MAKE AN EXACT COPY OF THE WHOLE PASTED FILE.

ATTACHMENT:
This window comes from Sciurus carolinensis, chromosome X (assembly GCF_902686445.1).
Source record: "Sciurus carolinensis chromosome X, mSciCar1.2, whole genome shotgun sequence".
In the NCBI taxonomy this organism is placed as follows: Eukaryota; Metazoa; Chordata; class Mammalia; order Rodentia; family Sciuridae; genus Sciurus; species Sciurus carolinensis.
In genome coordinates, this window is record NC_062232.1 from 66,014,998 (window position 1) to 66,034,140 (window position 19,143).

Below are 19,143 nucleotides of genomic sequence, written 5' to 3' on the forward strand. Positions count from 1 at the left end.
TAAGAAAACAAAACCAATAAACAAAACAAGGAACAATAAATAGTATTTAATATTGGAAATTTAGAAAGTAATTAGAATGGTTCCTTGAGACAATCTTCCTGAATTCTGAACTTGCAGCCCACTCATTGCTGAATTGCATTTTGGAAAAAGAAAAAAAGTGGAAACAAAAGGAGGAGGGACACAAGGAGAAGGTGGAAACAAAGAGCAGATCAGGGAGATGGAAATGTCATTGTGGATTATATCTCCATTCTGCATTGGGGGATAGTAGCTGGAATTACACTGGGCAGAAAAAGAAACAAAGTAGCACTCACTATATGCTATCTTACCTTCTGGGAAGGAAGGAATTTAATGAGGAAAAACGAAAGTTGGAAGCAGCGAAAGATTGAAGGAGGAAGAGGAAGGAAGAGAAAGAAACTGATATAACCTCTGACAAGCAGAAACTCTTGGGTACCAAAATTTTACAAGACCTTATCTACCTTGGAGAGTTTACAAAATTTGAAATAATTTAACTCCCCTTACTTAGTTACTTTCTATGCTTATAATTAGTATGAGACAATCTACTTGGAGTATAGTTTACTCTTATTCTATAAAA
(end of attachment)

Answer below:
This window comes from Sciurus carolinensis, chromosome X (assembly GCF_902686445.1).
Source record: "Sciurus carolinensis chromosome X, mSciCar1.2, whole genome shotgun sequence".
In the NCBI taxonomy this organism is placed as follows: Eukaryota; Metazoa; Chordata; class Mammalia; order Rodentia; family Sciuridae; genus Sciurus; species Sciurus carolinensis.
In genome coordinates, this window is record NC_062232.1 from 66,014,998 (window position 1) to 66,034,140 (window position 19,143).

Below are 19,143 nucleotides of genomic sequence, written 5' to 3' on the forward strand. Positions count from 1 at the left end.
TAAGAAAACAAAACCAATAAACAAAACAAGGAACAATAAATAGTATTTAATATTGGAAATTTAGAAAGTAATTAGAATGGTTCCTTGAGACAATCTTCCTGAATTCTGAACTTGCAGCCCACTCATTGCTGAATTGCATTTTGGAAAAAGAAAAAAAGTGGAAACAAAAGGAGGAGGGACACAAGGAGAAGGTGGAAACAAAGAGCAGATCAGGGAGATGGAAATGTCATTGTGGATTATATCTCCATTCTGCATTGGGGGATAGTAGCTGGAATTACACTGGGCAGAAAAAGAAACAAAGTAGCACTCACTATATGCTATCTTACCTTCTGGGAAGGAAGGAATTTAATGAGGAAAAACGAAAGTTGGAAGCAGCGAAAGATTGAAGGAGGAAGAGGAAGGAAGAGAAAGAAACTGATATAACCTCTGACAAGCAGAAACTCTTGGGTACCAAAATTTTACAAGACCTTATCTACCTTGGAGAGTTTACAAAATTTGAAATAATTTAACTCCCCTTACTTAGTTACTTTCTATGCTTATAATTAGTATGAGACAATCTACTTGGAGTATAGTTTACTCTTATTCTATAAAA